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The first of these face-to-face meetings took place on July 28, at the United Nations headquarters in Geneva, led by Russian deputy FM Riabkov and the U.S. first deputy Secretary of State, Wendy Sherman.
Representatives from Russia and the United States will hold new talks on strategic stability and disarmament next week in Geneva, Washington's ambassador to this country, John Sullivan, confirmed today.
In his speech at the 21st annual business and investment conference of the American Chamber of Commerce in Russia, the diplomat stressed that both countries began a dialogue in different areas such as cybersecurity and strategic stability.
Two weeks ago, Russian Vice Minister of Foreign Affairs, Sergei Riabkov, announced the meeting and acknowledged that both parties maintain contacts that he described as intense.
The first of these face-to-face meetings took place on July 28, at the United Nations headquarters in Geneva, led by Riabkov and the U.S.'s first deputy Secretary of State, Wendy Sherman.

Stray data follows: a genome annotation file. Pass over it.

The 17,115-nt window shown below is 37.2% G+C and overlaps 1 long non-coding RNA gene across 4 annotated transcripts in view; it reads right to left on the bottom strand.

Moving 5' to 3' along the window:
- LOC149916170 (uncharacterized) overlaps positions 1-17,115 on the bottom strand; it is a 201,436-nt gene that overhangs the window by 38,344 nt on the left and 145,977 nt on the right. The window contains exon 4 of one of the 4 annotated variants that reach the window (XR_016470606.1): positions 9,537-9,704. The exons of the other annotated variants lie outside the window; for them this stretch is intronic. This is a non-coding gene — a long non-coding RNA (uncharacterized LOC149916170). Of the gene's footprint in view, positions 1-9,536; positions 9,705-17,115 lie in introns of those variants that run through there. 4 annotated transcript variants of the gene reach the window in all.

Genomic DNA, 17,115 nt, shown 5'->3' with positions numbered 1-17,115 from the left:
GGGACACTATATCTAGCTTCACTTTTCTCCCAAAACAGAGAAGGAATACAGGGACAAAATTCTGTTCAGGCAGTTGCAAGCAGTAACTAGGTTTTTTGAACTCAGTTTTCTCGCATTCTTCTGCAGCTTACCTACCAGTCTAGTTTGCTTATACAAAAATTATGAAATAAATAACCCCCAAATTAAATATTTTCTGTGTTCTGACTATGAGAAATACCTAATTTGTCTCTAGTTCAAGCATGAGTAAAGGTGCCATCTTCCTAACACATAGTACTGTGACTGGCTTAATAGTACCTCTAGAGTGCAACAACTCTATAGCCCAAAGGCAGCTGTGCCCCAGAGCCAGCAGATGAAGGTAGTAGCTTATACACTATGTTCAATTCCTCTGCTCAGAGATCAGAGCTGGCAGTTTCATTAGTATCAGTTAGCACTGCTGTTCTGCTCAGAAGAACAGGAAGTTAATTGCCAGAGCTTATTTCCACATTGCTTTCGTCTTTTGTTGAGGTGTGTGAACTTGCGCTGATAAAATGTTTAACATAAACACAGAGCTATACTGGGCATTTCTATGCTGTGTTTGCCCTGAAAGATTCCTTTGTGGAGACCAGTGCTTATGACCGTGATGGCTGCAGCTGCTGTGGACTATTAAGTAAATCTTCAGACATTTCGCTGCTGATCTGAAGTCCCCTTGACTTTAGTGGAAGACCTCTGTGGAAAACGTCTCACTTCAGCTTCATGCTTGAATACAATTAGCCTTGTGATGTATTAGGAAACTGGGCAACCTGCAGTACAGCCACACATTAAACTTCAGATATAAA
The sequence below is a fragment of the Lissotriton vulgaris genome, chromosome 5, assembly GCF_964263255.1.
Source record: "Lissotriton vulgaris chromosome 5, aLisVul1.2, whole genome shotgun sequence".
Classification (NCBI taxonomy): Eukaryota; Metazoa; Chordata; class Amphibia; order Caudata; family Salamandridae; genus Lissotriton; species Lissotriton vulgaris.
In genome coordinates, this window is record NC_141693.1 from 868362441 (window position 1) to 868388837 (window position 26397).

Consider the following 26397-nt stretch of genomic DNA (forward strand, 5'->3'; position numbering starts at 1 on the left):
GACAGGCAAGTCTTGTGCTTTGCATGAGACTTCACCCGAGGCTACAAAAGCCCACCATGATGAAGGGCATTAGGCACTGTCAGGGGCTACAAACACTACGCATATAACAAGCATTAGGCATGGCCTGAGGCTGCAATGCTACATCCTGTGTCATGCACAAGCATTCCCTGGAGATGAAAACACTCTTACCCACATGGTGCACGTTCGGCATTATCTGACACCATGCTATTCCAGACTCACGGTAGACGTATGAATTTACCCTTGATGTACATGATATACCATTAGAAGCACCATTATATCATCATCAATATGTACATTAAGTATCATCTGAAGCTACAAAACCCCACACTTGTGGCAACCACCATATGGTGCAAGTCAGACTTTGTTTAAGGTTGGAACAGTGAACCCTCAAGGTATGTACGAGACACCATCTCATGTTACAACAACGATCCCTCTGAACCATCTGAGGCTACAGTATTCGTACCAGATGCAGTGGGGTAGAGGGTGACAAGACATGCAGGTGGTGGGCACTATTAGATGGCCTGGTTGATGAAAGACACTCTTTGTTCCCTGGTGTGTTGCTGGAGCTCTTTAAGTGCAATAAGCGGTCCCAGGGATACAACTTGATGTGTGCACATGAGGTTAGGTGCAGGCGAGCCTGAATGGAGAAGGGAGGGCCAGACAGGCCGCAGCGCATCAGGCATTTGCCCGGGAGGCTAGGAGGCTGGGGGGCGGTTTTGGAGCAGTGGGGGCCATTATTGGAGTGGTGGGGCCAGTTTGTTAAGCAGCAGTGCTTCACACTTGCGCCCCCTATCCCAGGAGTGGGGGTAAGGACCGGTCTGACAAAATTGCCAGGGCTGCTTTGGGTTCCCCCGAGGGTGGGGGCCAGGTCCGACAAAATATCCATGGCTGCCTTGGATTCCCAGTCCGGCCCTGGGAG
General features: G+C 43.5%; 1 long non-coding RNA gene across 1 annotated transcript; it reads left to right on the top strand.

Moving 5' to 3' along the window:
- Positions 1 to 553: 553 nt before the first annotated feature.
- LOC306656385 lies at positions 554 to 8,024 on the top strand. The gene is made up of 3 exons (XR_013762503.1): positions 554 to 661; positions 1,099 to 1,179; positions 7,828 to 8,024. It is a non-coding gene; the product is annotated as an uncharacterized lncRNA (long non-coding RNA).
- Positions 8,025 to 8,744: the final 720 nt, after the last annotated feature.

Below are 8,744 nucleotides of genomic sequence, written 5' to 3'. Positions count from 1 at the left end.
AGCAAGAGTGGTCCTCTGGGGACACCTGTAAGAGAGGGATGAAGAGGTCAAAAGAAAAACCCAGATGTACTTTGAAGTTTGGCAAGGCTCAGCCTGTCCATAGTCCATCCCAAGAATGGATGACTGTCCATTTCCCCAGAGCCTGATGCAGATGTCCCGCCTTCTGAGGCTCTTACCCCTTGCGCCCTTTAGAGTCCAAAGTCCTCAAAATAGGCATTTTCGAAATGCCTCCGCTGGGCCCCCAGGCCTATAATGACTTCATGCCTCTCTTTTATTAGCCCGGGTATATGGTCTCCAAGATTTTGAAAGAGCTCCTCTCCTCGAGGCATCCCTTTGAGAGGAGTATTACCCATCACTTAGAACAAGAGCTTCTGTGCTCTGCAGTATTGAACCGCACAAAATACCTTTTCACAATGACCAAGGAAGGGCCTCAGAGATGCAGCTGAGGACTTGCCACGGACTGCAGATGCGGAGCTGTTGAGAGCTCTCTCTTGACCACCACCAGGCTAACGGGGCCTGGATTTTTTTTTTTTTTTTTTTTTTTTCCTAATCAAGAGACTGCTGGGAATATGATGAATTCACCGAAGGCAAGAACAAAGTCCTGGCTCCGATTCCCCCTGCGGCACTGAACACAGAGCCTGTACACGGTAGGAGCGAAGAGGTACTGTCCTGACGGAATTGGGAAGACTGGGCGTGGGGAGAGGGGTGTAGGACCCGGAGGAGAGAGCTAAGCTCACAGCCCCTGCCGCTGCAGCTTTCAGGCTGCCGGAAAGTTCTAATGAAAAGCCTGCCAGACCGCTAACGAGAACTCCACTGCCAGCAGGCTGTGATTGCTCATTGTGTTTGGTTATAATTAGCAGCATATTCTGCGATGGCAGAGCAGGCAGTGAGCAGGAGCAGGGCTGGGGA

On that occasion, the Russian official acknowledged that the approaches of Moscow and Washington do not coincide in everything, which is why these meetings are held.
He emphasized that the objective is to 'start the process' and analyze in detail where the parties have differences while finding common work areas, 'where there is some perspective,' he said.
High-level mil-mil talks always useful & this Milley-Gerasimov meeting good prelude to US #Russia strategic stability talks set for Geneva Sept 30. https://t.co/fkU96cadf6
The talks extend the agreements reached at the June 16 summit between Russian President Vladimir Putin and his U.S. counterpart, Joseph Biden.
Moscow has criticized Washington's withdrawal from the most important international agreements on strategic nuclear stability in recent years.
However, Russian President Vladimir Putin highlighted earlier this year the signing by the United States of the extension of the Treaty for the Reduction and Limitation of Strategic Offensive Weapons (Start III) for five years.